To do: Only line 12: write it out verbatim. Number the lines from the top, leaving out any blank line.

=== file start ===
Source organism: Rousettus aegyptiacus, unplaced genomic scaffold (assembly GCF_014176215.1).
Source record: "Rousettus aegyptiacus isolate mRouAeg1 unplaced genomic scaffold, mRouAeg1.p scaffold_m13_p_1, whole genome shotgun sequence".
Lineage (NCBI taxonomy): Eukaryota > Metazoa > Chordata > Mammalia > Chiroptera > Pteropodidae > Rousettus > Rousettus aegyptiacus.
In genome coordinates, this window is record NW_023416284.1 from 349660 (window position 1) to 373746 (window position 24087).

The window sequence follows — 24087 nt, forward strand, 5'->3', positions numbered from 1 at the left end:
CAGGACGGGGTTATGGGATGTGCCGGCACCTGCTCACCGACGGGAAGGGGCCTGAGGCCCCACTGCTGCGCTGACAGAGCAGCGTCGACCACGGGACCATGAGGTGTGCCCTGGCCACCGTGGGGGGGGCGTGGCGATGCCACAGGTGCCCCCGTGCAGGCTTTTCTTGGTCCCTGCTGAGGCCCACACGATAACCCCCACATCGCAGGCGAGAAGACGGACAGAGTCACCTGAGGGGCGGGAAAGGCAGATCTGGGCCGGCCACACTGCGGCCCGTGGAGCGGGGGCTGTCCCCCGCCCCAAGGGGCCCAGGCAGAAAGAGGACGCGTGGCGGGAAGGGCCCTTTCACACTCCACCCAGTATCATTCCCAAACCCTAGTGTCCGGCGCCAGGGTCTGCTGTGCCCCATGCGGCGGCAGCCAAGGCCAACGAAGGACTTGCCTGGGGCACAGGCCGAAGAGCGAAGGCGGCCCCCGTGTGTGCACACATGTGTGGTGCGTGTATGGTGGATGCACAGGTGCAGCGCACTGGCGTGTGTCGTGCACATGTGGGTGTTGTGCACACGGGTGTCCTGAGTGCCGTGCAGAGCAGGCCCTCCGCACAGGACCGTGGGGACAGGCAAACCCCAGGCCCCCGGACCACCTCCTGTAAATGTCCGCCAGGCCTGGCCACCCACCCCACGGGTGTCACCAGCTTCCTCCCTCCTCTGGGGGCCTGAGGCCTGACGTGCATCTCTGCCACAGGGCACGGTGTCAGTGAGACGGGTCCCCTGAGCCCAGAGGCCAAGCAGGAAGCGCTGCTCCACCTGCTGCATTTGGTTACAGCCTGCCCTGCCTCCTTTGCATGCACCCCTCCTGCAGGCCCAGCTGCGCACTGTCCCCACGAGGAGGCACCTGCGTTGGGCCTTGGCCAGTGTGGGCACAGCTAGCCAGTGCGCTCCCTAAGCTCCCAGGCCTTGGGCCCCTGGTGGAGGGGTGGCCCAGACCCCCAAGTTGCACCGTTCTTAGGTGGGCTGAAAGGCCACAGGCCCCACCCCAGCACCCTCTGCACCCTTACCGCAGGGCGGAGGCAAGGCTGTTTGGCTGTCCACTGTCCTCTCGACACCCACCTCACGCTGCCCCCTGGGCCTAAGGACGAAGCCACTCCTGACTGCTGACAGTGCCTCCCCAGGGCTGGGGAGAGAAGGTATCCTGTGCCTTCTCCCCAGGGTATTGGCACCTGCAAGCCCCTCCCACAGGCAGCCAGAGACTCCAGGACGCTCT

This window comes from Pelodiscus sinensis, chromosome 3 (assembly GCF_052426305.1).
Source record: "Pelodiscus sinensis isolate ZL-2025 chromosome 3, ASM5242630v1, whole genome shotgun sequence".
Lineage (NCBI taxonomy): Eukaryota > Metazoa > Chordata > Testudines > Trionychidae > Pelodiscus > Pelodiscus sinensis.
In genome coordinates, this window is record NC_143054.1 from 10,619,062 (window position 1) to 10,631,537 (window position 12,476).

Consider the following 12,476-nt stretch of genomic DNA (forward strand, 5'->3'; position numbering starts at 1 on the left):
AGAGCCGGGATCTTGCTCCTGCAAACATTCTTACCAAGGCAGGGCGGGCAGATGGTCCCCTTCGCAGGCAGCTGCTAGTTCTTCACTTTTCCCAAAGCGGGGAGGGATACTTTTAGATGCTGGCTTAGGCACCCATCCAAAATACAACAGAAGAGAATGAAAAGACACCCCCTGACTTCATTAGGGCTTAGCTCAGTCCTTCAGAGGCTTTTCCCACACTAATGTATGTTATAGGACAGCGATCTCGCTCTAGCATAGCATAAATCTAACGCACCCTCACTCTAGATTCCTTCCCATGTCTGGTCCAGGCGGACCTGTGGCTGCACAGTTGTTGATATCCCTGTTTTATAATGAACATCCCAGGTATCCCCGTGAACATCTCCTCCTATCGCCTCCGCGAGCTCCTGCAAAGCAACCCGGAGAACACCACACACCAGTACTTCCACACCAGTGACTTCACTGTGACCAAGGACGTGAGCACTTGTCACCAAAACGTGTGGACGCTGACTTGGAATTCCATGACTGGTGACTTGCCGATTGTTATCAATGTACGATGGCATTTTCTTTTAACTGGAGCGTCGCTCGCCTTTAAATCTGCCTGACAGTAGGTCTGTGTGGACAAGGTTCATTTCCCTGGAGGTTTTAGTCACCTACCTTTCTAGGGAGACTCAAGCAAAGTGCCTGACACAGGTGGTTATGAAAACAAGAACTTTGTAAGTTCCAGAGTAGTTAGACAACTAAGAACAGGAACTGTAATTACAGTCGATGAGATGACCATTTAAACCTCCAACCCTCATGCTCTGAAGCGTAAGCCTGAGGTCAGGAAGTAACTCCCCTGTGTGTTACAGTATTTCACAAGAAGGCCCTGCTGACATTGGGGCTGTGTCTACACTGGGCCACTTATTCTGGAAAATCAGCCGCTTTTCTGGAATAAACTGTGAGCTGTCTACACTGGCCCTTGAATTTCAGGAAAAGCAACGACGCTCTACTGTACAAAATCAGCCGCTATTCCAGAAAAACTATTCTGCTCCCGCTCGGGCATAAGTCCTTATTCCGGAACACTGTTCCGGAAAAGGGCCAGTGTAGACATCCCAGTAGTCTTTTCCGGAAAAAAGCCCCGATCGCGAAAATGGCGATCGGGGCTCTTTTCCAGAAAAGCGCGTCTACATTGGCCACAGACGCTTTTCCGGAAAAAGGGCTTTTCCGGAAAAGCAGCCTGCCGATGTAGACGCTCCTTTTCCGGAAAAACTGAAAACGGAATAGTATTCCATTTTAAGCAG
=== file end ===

AGAGCCGGGATCTTGCTCCTGCAAACATTCTTACCAAGGCAGGGCGGGCAGATGGTCCCCTTCGCAGGCAGCTGCTAGTTCTTCACTTTTCCCAAAGCGGGGAGGGATACTTTTAGATGCTGGCTTAGGCACCCATCCAAAATACAACAGAAGAGAATGAAAAGACACCCCCTGACTTCATTAGGGCTTAGCTCAGTCCTTCAGAGGCTTTTCCCACACTAATGTATGTTATAGGACAGCGATCTCGCTCTAGCATAGCATAAATCTAACGCACCCTCACTCTAGATTCCTTCCCATGTCTGGTCCAGGCGGACCTGTGGCTGCACAGTTGTTGATATCCCTGTTTTATAATGAACATCCCAGGTATCCCCGTGAACATCTCCTCCTATCGCCTCCGCGAGCTCCTGCAAAGCAACCCGGAGAACACCACACACCAGTACTTCCACACCAGTGACTTCACTGTGACCAAGGACGTGAGCACTTGTCACCAAAACGTGTGGACGCTGACTTGGAATTCCATGACTGGTGACTTGCCGATTGTTATCAATGTACGATGGCATTTTCTTTTAACTGGAGCGTCGCTCGCCTTTAAATCTGCCTGACAGTAGGTCTGTGTGGACAAGGTTCATTTCCCTGGAGGTTTTAGTCACCTACCTTTCTAGGGAGACTCAAGCAAAGTGCCTGACACAGGTGGTTATGAAAACAAGAACTTTGTAAGTTCCAGAGTAGTTAGACAACTAAGAACAGGAACTGTAATTACAGTCGATGAGATGACCATTTAAACCTCCAACCCTCATGCTCTGAAGCGTAAGCCTGAGGTCAGGAAGTAACTCCCCTGTGTGTTACAGTATTTCACAAGAAGGCCCTGCTGACATTGGGGCTGTGTCTACACTGGGCCACTTATTCTGGAAAATCAGCCGCTTTTCTGGAATAAACTGTGAGCTGTCTACACTGGCCCTTGAATTTCAGGAAAAGCAACGACGCTCTACTGTACAAAATCAGCCGCTATTCCAGAAAAACTATTCTGCTCCCGCTCGGGCATAAGTCCTTATTCCGGAACACTGTTCCGGAAAAGGGCCAGTGTAGACATCCCAGTAGTCTTTTCCGGAAAAAAGCCCCGATCGCGAAAATGGCGATCGGGGCTCTTTTCCAGAAAAGCGCGTCTACATTGGCCACAGACGCTTTTCCGGAAAAAGGGCTTTTCCGGAAAAGCAGCCTGCCGATGTAGACGCTCCTTTTCCGGAAAAACTGAAAACGGAATAGTATTCCATTTTAAGCAG